Arvay argued “real suffering people” will face “the very cruel choice” while waiting for Carter to come into effect: they are either “going to suffer horribly or die prematurely” because they choose to commit suicide earlier than they might if the legal option to have a physician-assisted death is available to them.
He told the justices the only Criminal Code issues under debate were those that arose from the Provincial/Territorial panel’s recommendations: whether or not physician-assisted-dying should be allowed to mature minors; whether laws should protect not just the doctor but also the health care team; whether nurses would be allowed to carry out assisted deaths; and whether assisted deaths should be given to those who were competent at time of an advanced directive, but not competent later. The other Criminal Code matters were decided in Carter, according to Arvay.
Malliha Wilson, speaking on behalf of the Attorney General of Ontario, said Ontario supported the federal government’s seeking an extension, because without a Criminal Code amendment, uncertainty is created regarded what the provinces and territories can and cannot do. She also spoke of the need to prevent “medical tourism” resulting from different rules across the country.
Jean-Yves Bernard for the Quebec Attorney General defended its medical aid in dying bill as provincial jurisdiction and part of a continuum of care including palliative care.
Toward the end of the hearing, Moldaver pointed out if the Supreme Court did not grant an extension, Parliament could still use the notwithstanding clause or override the provision of the Charter to obtain a delay.
After the hearing, Canadian Association for Community Living executive vice-president Michael Bach told journalists it supported the extension because there are not enough safeguards for vulnerable people.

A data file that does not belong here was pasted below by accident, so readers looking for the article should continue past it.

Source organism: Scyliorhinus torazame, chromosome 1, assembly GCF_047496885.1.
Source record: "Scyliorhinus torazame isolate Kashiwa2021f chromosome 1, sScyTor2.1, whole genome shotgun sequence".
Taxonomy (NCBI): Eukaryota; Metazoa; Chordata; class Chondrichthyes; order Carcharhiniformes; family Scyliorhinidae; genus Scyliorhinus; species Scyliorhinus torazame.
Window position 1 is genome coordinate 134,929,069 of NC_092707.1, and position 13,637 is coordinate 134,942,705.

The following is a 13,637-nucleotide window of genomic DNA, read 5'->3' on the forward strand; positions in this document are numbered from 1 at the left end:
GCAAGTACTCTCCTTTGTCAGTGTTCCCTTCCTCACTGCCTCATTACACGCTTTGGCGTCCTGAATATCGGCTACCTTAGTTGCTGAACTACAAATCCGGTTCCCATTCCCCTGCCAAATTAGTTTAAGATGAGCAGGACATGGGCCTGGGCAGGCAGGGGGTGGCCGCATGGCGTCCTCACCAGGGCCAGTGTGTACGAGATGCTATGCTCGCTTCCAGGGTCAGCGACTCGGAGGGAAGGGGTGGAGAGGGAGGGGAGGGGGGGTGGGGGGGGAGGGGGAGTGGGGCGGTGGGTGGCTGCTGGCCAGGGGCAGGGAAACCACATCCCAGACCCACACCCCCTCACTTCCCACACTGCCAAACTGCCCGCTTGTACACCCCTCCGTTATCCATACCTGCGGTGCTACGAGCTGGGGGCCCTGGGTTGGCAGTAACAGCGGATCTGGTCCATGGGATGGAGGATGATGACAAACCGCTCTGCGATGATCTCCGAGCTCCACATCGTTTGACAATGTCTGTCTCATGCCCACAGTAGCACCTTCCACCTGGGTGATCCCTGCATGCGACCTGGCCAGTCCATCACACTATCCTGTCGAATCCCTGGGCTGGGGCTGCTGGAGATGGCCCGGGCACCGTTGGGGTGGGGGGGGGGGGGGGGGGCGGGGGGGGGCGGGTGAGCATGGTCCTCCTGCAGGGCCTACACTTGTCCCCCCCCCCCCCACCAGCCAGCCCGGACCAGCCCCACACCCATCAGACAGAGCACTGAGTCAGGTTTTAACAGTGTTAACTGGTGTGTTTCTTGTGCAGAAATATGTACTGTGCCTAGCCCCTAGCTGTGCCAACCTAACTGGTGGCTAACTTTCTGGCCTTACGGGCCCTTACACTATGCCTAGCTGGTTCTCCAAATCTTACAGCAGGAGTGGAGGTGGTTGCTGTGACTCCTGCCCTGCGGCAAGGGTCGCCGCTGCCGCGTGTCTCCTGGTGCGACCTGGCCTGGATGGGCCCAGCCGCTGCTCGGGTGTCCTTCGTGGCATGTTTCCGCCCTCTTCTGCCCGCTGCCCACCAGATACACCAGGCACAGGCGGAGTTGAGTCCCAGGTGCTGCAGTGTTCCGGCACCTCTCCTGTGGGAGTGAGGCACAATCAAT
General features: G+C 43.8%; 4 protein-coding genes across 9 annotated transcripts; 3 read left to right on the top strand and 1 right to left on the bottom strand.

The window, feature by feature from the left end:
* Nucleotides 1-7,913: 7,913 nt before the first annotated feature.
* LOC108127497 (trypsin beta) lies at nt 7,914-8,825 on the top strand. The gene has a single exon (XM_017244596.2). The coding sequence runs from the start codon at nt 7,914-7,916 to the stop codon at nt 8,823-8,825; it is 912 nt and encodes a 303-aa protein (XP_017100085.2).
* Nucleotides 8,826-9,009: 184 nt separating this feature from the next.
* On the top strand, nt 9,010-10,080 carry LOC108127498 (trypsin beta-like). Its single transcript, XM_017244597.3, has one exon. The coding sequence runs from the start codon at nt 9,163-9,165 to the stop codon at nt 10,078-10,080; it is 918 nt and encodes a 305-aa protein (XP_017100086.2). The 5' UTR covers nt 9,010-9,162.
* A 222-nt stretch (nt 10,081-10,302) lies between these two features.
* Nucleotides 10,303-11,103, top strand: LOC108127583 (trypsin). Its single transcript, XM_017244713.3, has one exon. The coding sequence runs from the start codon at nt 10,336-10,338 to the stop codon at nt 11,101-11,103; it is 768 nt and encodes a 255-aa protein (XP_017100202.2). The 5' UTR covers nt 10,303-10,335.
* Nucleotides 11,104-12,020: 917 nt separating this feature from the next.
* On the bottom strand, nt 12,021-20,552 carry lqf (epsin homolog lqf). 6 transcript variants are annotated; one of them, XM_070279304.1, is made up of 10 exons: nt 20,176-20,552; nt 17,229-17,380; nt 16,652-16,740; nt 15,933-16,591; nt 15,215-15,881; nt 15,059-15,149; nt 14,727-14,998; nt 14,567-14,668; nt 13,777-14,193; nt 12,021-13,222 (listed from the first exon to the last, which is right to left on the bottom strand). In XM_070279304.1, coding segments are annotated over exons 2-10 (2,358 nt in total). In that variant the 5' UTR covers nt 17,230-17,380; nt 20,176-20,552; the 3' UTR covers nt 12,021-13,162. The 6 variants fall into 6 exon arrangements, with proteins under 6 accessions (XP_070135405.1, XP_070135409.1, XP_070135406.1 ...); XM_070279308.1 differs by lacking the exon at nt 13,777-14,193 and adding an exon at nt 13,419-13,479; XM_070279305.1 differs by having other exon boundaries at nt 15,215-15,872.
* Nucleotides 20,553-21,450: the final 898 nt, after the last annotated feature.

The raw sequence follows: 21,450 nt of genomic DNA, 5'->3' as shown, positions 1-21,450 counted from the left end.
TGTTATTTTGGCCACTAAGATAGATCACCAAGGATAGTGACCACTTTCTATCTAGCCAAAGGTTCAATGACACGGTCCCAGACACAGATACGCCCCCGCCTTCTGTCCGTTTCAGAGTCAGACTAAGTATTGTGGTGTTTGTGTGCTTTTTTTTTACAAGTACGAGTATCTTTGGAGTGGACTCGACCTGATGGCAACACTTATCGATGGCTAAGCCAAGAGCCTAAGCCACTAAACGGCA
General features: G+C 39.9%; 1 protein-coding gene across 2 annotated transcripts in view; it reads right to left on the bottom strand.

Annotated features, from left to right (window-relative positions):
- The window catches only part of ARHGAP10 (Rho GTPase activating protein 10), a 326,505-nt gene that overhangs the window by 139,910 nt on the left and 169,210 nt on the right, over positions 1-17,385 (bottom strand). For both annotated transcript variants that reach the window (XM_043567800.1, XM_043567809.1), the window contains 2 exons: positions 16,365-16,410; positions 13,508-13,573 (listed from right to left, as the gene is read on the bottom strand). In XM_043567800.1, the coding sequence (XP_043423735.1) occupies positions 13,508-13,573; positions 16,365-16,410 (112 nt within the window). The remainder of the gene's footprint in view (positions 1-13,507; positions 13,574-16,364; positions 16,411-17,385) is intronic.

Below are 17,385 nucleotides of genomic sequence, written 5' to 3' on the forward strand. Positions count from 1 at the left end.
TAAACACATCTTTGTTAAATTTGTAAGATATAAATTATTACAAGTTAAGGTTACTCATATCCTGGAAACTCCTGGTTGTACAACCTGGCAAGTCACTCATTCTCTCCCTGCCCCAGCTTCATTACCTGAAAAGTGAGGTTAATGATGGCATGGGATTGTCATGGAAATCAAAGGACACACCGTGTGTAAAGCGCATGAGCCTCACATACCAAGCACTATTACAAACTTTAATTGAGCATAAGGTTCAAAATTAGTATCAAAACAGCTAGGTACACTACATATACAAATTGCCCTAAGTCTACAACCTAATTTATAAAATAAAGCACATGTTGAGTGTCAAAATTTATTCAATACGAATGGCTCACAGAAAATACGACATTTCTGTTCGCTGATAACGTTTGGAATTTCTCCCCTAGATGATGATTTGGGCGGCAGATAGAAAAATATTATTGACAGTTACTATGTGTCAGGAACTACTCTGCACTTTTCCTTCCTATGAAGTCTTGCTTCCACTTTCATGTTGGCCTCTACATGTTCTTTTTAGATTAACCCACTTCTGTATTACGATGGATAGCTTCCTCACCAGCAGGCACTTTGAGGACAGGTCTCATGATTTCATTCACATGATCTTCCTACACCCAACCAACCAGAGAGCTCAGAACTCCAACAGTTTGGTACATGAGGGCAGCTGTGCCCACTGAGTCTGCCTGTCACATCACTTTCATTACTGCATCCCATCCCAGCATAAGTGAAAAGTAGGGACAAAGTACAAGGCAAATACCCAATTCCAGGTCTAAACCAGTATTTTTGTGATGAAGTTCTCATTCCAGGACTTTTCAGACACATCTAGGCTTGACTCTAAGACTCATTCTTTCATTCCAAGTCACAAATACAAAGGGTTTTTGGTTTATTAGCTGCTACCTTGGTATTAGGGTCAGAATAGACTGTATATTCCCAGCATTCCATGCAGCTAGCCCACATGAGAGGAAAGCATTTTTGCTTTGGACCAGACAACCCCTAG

“We don’t have access or a right to palliative care in this country,” Bach said. “We are going to give a right to assisted suicide before we give a right to palliative care.”
Bach warned of coercion seen in other jurisdictions and forcing people into making unwanted choices.
Bach said his organization and the Council of Canadians with Disabilities say physicians should not be authorizing assisted death. A court, a tribunal, an independent panel, not a “physician in his or her office,” should make the determination, he said.
Canada’s euthanasia and assisted suicide regime will be “the most permissive in the world,” he said. In countries where euthanasia is not restricted to terminal illness, “at least you have the right to palliative care.”
Rhonda Wiebe of the Council of Canadians with Disabilities said she is worried lack of support for people like herself might lead to her becoming vulnerable to pressure to end her life.
“On bad days, on days, when my mental state is such it becomes overwhelming to be a person with disabilities, I want to have the supports in place,” Wiebe said. “If a non-disabled person says, ‘I feel suicidal today,’ all kinds of mechanisms click in place.”